It looks like Slavens in Colorado Springs has good pricing on the Scotts kit.. I am leaning towards calling them for advice then placing my order for whatever fits my bike best. I found some pictures of the over vs. under setup to muse over in the mean time... looks like under bar is the way to go if there's room, but I'm not that excited about raising my handle bars, I kinda like how I've got my setup now.

baja1d
05-29-2012, 12:28 PM
I've heard great things about both but have never had one myself. Personally I have only needed one in deep sand situations. I would highly recommend having your suspension dialed in professionally and then fine tuned on the trail. Once you get it perfect you will not be all over the place and therefore you will not need a dampener. Your buddy will appreciate it as well because you'll stick your line instead of bouncing into his with dampened steering. Unfortunately it takes a couple of hours, riding the same section of trail, to get it right.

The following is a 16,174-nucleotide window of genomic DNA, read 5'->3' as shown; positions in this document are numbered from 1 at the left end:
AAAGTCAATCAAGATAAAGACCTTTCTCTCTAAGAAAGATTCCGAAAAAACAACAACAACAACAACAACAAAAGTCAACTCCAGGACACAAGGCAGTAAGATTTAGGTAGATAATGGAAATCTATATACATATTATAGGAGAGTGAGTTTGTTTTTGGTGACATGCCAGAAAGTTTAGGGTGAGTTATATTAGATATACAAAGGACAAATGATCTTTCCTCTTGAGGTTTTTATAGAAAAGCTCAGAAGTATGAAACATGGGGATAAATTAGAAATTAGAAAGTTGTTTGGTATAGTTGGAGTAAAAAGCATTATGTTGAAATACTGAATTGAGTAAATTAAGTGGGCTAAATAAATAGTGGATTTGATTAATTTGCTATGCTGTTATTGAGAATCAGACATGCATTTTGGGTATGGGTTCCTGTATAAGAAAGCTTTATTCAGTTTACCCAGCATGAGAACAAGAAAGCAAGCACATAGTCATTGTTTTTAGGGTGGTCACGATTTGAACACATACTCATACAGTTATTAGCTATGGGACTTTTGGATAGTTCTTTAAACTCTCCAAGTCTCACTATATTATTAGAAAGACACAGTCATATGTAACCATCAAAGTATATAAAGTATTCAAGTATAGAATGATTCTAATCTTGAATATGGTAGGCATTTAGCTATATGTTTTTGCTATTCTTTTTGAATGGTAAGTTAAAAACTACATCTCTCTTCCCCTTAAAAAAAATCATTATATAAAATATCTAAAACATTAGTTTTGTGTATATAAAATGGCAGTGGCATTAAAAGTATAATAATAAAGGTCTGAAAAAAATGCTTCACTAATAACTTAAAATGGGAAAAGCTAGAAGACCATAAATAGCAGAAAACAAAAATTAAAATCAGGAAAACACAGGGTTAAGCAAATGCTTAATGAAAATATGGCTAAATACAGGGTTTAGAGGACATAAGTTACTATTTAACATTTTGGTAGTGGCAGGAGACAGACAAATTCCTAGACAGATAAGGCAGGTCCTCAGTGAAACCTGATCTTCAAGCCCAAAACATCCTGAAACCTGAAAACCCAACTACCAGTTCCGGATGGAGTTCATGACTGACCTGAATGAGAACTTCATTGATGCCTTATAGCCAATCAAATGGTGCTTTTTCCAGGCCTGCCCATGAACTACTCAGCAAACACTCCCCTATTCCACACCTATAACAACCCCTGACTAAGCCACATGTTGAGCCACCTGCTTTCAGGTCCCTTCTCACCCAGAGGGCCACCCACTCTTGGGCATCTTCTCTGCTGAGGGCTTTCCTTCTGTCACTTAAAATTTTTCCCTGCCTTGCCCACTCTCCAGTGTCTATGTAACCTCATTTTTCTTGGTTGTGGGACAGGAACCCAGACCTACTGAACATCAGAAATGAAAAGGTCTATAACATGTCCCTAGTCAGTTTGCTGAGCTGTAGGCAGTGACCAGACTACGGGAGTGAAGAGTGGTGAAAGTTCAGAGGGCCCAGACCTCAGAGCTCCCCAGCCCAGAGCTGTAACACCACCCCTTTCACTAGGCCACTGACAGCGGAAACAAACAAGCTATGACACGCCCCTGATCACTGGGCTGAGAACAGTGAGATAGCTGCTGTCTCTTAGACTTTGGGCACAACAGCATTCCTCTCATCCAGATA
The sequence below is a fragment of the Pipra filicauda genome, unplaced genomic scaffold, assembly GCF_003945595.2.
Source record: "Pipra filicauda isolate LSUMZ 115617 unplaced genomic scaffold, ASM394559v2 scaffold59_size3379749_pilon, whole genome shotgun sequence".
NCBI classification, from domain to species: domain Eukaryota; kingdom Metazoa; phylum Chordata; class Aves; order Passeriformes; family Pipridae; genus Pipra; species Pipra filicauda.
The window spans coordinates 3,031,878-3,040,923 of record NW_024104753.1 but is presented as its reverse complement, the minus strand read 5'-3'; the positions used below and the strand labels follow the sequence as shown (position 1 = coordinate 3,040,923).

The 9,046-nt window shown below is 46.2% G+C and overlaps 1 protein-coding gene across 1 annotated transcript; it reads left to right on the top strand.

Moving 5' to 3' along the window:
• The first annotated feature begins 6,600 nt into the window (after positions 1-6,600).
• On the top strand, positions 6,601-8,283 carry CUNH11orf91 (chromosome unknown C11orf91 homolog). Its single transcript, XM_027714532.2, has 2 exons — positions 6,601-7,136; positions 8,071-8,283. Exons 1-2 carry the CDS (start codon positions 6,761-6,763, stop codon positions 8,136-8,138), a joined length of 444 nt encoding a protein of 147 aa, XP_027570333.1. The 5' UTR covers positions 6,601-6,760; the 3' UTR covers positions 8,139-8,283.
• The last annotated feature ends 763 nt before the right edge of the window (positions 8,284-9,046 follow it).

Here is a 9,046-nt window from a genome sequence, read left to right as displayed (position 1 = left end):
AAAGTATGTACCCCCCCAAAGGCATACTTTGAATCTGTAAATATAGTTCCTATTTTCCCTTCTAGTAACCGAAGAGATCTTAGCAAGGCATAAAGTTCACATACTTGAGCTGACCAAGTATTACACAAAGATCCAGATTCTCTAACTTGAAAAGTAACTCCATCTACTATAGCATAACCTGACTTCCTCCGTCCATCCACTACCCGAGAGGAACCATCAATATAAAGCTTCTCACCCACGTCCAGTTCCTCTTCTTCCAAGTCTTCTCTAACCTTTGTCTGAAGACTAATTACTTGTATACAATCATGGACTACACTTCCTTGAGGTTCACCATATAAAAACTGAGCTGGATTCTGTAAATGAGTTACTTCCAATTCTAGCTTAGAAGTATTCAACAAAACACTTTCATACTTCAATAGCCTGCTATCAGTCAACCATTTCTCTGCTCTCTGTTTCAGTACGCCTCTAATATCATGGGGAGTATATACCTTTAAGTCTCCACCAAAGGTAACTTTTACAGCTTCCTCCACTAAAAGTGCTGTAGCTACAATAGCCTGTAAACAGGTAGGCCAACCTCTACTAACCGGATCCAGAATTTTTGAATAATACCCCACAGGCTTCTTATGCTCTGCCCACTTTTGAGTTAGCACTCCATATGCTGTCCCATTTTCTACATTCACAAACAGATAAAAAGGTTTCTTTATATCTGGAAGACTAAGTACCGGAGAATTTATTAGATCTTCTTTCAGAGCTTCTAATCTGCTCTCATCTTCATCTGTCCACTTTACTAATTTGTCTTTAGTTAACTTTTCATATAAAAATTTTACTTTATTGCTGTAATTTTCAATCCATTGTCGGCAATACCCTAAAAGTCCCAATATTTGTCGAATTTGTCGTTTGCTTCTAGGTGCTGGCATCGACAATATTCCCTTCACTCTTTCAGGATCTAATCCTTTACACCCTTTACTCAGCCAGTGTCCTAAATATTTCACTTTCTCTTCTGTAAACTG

Jenny Cruiser
05-30-2012, 04:41 PM
Do you ride standing up much? Raising the bars can only be a good thing. Here's a pic of the Scotts I had on my last RC51.

nakman
05-31-2012, 11:33 AM
On its way. :) Called Slavens Racing, $469 + $14.50 shipping. Sub mount kit, all bolt on, includes new bar clamp that raises the bar just under an inch..
if it shows up by Saturday guess what I'm doing on Sunday. :D

happy father's day to me :birthdaypresent:

nakman
06-03-2012, 11:05 AM
that was easy, bolted right up. :)

nakman
06-03-2012, 11:07 AM